PARIS, (Reuters) – Anti-government protests inspired by popular revolts that toppled rulers in Tunisia and Egypt are gaining pace around the Middle East and North Africa despite political and economic concessions by nervous governments.
Clashes were reported in tightly controlled oil producer Libya, sandwiched between Egypt and Tunisia, while new protests erupted in Bahrain, Yemen, Iran and Iraq yesterday.
The latest demonstrations against long-serving rulers came after U.S. President Barack Obama, commenting on the overthrow of Egyptian President Hosni Mubarak, declared: “The world is changing…if you are governing these countries, you’ve got to get out ahead of change, you can’t be behind the curve.”
With young people able to watch pro-democracy uprisings in other countries on satellite television or the Internet, and to communicate with like-minded activists on social networks hard for the secret police to control, authoritarian governments across the region have grounds to fear contagion.
Protests spread across Yemen yesterday demanding an end to the president’s three decades in power, and a 21-year-old demonstrator died in clashes with police in the south, witnesses and medical sources said.
In Sanaa, capital of the Arabian Peninsula state, hundreds of government loyalists wielding batons and daggers jumped out of cars to chase around 800 protesters marching in the streets.
President Ali Abdullah Saleh, a U.S. ally against al Qaeda who has been in power in fractious Yemen for 32 years, was quoted by the state news agency as saying the unrest was a foreign plot to foment chaos in Arab countries.
Saleh has pledged to step down when his term expires in 2013 and offered dialogue with the opposition, but radical protesters are demanding he go now.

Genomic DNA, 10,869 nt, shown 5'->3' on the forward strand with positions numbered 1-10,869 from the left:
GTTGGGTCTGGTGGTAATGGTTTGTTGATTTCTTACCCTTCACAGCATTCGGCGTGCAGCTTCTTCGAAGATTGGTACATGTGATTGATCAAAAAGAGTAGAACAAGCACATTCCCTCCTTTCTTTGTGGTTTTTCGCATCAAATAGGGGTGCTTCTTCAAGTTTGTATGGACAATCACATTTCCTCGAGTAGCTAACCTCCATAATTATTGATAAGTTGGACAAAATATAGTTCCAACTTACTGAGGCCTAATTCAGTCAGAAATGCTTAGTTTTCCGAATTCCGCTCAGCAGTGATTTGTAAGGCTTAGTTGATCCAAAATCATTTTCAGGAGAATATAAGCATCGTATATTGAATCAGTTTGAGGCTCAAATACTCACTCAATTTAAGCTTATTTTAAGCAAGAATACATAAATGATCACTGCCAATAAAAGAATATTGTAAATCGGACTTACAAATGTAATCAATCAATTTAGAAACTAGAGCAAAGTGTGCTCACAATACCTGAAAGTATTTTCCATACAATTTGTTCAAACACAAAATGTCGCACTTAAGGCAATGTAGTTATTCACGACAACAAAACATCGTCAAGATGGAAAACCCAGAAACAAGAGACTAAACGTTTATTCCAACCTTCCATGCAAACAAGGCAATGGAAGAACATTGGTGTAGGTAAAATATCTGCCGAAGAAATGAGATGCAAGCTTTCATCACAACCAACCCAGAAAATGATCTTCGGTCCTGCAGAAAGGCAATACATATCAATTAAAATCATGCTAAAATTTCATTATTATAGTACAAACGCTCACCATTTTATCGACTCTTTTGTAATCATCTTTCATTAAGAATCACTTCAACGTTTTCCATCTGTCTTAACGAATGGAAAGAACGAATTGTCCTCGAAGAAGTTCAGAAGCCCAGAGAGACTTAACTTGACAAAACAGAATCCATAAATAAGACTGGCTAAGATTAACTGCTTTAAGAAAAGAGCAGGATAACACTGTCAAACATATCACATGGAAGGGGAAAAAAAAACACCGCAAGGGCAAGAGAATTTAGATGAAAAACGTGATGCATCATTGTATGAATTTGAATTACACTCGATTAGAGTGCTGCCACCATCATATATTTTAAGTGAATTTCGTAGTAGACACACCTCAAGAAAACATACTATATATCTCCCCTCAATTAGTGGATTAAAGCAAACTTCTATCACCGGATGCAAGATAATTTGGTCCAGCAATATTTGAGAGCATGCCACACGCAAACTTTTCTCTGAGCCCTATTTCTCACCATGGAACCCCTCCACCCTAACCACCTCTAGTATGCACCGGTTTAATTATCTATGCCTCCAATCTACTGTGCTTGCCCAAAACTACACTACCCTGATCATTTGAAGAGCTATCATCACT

In Bahrain, protesters poured into the centre of the capital Manama yesterday for the third successive day to mourn a demonstrator killed in clashes with security forces on Tuesday.
The emirate has a history of protest over economic hardship, the lack of political freedom and sectarian discrimination by the Sunni Muslim rulers against the Shi’ite majority.
Some 2,000 protesters demanding a change of government were encamped at a major road junction in Manama, seeking to emulate rallies on Cairo’s Tahrir Square that toppled Mubarak.
Though itself only a minor oil exporter, Bahrain’s stability is important for neighbouring Saudi Arabia, where oilfields are located in an area populated by an oppressed Shi’ite minority.
AT IRAN FUNERAL
In Iran, supporters and opponents of the hardline Islamic system clashed in Tehran during a funeral procession for a student shot at an anti-government rally two days ago, state broadcaster IRIB reported.
Both sides claimed Sanee Zhaleh was a martyr to their cause and blamed the other for his death.
Monday’s rallies in Tehran and several other Iranian cities were the first staged by the Green pro-democracy movement since security forces crushed huge protests in the months after President Mahmoud Ahmadinejad’s disputed 2009 re-election.
Hundreds of opponents of Libyan leader Muammar Gaddafi, in power since 1969, clashed with police and government supporters in the eastern city of Benghazi yesterday’s early hours, a witness and local media said.
Reports from the port city, 1,000 km (600 miles) east of the capital Tripoli, said protesters armed with stones and petrol bombs set fire to vehicles and fought with police in a rare outbreak of unrest in the oil-exporting country.
Gaddafi’s opponents used the Facebook social network to call for protests across Libya on Thursday.